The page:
by ban48 on Mon Sep 02, 2013 at 01:38:35 PM PDT

  •  Comparing America's vision of the Syrian war (1+ / 0-)
    Recommended by:
    historys mysteries

    to a sit-com is probably the most insightful, truest, absolutely dead-on explanation of, not only our dithering about the Middle East, but about everything.
    We have a Congress that does "nothing" except look out for itself because we have a nation of people who do the exact same thing. So why are we complaining, since we are accurately represented by our government?
    Our nation is replete with Seinfeld episodes as our identity:
    Why do we have a military able to take on all the next 13 largest foreign  militaries at once? "Uh, I don't know."
    Why do we relentlessly use energy and resources without care, though the effects of resource shortages and global warming are getting more and more evident? "Gee whiz, I should know that ..."
    How come we view our government as a hopeless, deadlocked morass of corruption and special interests, yet re-elect 90% of those responsible for it? "Ummm, not sure."
    If you look at each and every situation in this country as a Seinfeld episode ("why do we use fracking to radically increase the rates we burn through natural gas, poison our water, increase greenhouse gas emissions, and destroy neighborhoods?""Hmm..uh..er.."), you can truly grasp the huge predicament we're in, with no prospect of getting out of it.

    Ash-sha'b yurid isqat an-nizam!

    by fourthcornerman on Mon Sep 02, 2013 at 03:06:32 PM PDT

  •  Congrats on making it to Community (2+ / 0-)
    Recommended by:
    historys mysteries, cosette

    Spotlight with your first diary.

    Welcome from the DK Partners & Mentors Team. If you have any questions about how to participate here, you can learn more at the Knowledge Base or from the New Diarists Resources Diaries. Diaries labeled "Open Thread" are also great places to ask. We look forward to your contributions.

    The Americas greatest political dynasty...the Kaan

    by catilinus on Mon Sep 02, 2013 at 04:07:08 PM PDT

  •  If it were my duty, ... (4+ / 0-)
    If the box were but an empty void which it was your duty to fill, though the process might be exhausting, you could at
    least make some gains in filling.
    to fill all the Black Boxes, I would fill them with your brother and his VHS tapes of Seinfeld, so that every time someone reached in, they were assured to pull out the same wisdom you were blessed to receive as an 8 year old.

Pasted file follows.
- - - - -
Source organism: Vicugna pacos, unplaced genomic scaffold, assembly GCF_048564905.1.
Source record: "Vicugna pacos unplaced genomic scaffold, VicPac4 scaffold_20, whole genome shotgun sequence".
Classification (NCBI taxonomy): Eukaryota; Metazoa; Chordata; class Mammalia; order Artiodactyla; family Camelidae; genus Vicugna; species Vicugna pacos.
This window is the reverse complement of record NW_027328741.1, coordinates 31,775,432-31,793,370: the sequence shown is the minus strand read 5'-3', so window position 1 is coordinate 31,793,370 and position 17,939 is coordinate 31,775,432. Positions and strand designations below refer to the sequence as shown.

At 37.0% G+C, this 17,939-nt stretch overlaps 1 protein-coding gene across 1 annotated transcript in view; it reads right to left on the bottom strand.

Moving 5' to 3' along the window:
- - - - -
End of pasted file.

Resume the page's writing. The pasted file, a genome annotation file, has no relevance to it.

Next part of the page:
If by chance your brother should read this post, I thank him.


    I seem more relaxed lately. I've returned to writing in cursive.

    by glb3 on Mon Sep 02, 2013 at 04:58:46 PM PDT

    •  ...And if such a box exists? (2+ / 0-)
      Recommended by:
      historys mysteries, cosette

      Such a dream could become a reality, as I am relatively sure he still possesses every single one of those tapes.  I can't confirm that the box is black, and have my serious doubts that we could also fit him in it, but I am now compelled to go on a hunt for its existence.

      He also made me watch a lot of the Boston Celtics as a little girl (he clearly was still reeling over the disappointment of not getting a little brother).  I'm not sure how influential that was on my life, but I feel like it definitely has advanced me in some manner yet indescribable.

  •  I totally agree on the Chris Hayes thing (3+ / 0-)

    Great book (Twilight of the Elites) and brilliant/crush-worthy guy (The term "worthy" reminds me of that episode with Elaine and the ... I won't go into detail but you remember. Don't deny it.)

    Loved your piece... Every discussion on international conflict and war could use a bit of pop culture ;-)

    An eye for an eye and the whole world will be blind.

    by rini6 on Mon Sep 02, 2013 at 05:36:05 PM PDT

  •  I thought this article was (0+ / 0-)

    about Seinfeld Syrian ancestry (from the title). It turns out something different.

  •  In your depicted world, then, Larry David is God! (0+ / 0-)

    Ayn sucks. Please know I am not rude. I cannot rec anything from this browser. When I rec or post diaries I am a guest at some exotic locale's computer.

    by Floyd Blue on Tue Sep 03, 2013 at 05:45:52 AM PDT

  •  great writing nt (0+ / 0-)

    "This is a center-left country. Democrats can act that way and win. In fact, they must." -- Markos

    by cassandraX on Tue Sep 03, 2013 at 06:05:19 AM PDT

  •  Seinfeld is Syrian himself. (0+ / 0-)

    No, really. His mother is a Syrian Jew.

    Somehow I doubt he would incorporate Syria into his "show about nothing."

  •  sorry but my response is 'meh' (0+ / 0-)

    Seinfeld was a show (and imo a rather poor one) that yes indeed tries to portray narcissism and indifference as 'funny'. And no I never really go that.

    Further if I understand the premise of your diary right (the US has no 'moral imperative' here because some of us are more indifferent and narcissist like some of the characters) then I reject your premise.

    More over I question the wisdom of comparing real life events to a TV show. Inherently TV shows are not really about 'real life'  they pump up the drama, the thrills and everything else to entertain.  We really need to not base our ideas off of something artificial.

    Still thank you for the diary.

  •  It’s not about nothing, it’s about Israel. (0+ / 0-)

    Israel safety from weapons of mass destruction is on the line...
    Yada, yada, yada, get to the point….  Not that there’s anything wrong with that….